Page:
Mr Turnbull said they were open to new buildings being constructed to complement the existing structures – and have approached heritage consultant and architectural experts Lovell Chen for assistance.
“We think there are opportunities to enhance and complement the existing fabric through the right architectural intervention,” he said.
Working Heritage has given local artists and makers short-term, low-rent licences in some of the buildings.
“Our thinking there was that if we can get people in there and doing things, they can give us feedback on issues or problems and benefits of working in that place,” he said.
Imagination will be the best tool for the successful candidates but Mr Berry and Mr Turnbull said the site was geared towards hospitality ventures.
“We want businesses or organisations that will generate visitation to the site,” he said. “The ultimate goal is to have the magazine and its buildings used and active seven days a week.”
This area of Melbourne has long been utilised for the storage and production of Munitions. In 1873 on the West Bank of the Maribyrnong River (or Saltwater River as it was then known) stood a Naval Battery. The site was used to test fire torpedos in the 1870s. It lay opposite a Government Ship Building Site on the other side of the river. It stood between ‘Henderson’s Piggery’ and the Ship Inn.
In 1888 the Colonial Ammunition Factory opened in Gordon St Footscray. The site sits above the river and looks east to the Melbourne CBD. It was access to the river from Jack’s Canal mentioned earlier that made this site desirable.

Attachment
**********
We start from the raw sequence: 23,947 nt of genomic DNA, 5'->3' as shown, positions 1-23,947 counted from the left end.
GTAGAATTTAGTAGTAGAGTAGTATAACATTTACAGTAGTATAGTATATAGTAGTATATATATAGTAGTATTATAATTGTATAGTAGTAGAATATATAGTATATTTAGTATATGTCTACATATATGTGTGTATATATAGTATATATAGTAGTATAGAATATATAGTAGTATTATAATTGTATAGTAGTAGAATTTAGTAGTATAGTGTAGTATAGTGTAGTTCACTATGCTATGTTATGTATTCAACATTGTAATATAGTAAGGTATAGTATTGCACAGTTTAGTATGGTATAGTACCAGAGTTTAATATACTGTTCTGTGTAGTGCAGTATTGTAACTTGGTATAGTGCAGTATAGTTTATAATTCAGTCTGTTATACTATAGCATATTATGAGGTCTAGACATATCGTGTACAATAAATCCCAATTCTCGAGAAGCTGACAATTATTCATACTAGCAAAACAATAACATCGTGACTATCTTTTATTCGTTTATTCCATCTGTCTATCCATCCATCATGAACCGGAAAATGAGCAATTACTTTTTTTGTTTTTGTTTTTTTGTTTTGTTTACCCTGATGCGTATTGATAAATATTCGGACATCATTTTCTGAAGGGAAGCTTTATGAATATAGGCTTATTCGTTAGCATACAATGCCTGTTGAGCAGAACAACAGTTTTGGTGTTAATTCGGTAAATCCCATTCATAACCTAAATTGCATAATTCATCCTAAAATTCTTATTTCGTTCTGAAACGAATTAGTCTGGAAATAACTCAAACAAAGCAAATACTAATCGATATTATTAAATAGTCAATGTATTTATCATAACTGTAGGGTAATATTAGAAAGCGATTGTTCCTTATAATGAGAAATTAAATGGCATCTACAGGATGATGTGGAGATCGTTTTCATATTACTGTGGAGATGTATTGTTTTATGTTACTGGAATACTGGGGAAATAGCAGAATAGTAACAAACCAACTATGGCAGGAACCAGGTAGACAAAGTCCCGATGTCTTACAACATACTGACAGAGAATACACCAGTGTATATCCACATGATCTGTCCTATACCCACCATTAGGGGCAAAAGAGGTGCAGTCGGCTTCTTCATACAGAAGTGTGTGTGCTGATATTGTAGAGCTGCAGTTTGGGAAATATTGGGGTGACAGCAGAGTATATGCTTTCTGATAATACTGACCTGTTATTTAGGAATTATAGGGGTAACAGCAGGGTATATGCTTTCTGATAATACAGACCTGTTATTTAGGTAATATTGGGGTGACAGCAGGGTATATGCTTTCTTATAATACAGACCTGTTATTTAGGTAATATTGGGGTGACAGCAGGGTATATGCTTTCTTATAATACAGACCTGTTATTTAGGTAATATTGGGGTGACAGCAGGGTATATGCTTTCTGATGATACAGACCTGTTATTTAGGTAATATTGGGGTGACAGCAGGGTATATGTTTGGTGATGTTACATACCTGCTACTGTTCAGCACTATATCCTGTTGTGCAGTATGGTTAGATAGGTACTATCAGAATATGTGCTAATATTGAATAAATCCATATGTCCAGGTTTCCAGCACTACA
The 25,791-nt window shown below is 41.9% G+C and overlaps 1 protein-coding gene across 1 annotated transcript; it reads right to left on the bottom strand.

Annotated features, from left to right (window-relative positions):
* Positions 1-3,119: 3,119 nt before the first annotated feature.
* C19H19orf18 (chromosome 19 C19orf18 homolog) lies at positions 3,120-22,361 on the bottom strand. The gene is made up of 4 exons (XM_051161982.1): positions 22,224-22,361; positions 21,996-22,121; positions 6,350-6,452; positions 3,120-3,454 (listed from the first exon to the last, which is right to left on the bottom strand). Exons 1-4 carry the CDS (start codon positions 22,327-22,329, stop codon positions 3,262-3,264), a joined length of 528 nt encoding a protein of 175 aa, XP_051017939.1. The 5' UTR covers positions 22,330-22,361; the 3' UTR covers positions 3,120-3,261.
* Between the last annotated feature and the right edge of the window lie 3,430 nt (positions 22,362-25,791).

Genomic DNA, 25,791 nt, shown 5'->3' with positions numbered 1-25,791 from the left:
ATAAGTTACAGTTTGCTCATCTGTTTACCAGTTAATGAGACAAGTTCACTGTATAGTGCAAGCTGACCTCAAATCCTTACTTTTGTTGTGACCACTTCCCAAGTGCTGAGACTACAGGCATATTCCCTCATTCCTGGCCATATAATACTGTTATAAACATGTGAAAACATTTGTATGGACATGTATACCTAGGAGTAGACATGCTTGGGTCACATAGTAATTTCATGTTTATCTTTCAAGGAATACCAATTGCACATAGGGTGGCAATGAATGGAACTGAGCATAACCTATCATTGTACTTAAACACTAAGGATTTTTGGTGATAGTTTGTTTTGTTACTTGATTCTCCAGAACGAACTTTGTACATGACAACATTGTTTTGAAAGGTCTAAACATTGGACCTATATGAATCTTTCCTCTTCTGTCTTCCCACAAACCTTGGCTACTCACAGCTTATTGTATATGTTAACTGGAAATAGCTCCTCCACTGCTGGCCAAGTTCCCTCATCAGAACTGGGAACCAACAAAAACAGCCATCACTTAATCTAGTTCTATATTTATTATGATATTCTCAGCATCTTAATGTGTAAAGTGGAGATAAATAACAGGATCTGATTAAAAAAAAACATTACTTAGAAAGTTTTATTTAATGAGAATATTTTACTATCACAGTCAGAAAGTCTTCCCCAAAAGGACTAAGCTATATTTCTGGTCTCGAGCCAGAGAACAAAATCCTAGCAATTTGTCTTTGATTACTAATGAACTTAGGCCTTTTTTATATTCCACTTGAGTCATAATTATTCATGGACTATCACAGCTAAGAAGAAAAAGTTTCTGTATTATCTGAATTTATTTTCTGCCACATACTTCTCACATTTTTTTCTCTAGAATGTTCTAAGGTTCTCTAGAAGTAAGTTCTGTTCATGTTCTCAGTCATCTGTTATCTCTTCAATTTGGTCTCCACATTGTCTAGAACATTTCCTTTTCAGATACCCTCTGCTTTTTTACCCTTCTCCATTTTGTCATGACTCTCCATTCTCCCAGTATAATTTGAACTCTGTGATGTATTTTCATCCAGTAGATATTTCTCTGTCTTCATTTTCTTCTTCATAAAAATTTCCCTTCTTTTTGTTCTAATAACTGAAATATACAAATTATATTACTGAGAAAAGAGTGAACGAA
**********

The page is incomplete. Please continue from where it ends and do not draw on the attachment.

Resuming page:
The factory provided the bulk of Australia’s arsenal in World War 1. More than two million rounds of .303 rifle ammunition was made annually during the war period.
A bigger facility was added in 1908. It was Australia’s largest at the time. Privately owned until 1927 it was transferred to the Department of Defence in 1927. During World War 2, the factories employed 20,000 men and women. There was a great fear that the Japanese would attack the facility and Melbourne’s Western Suburbs.
The factories were huge and spaced well apart to prevent chain reaction explosions. Most have since been demolished to make way for housing developments. Only one remains.
The State Government had through its Development Victoria arm earmarked a 3300 dwelling development plan for the site.
However, the current Federal Government announced in this year’s budget a plan to develop a 6000 dwelling development. It intends to sell the site to the highest bidder.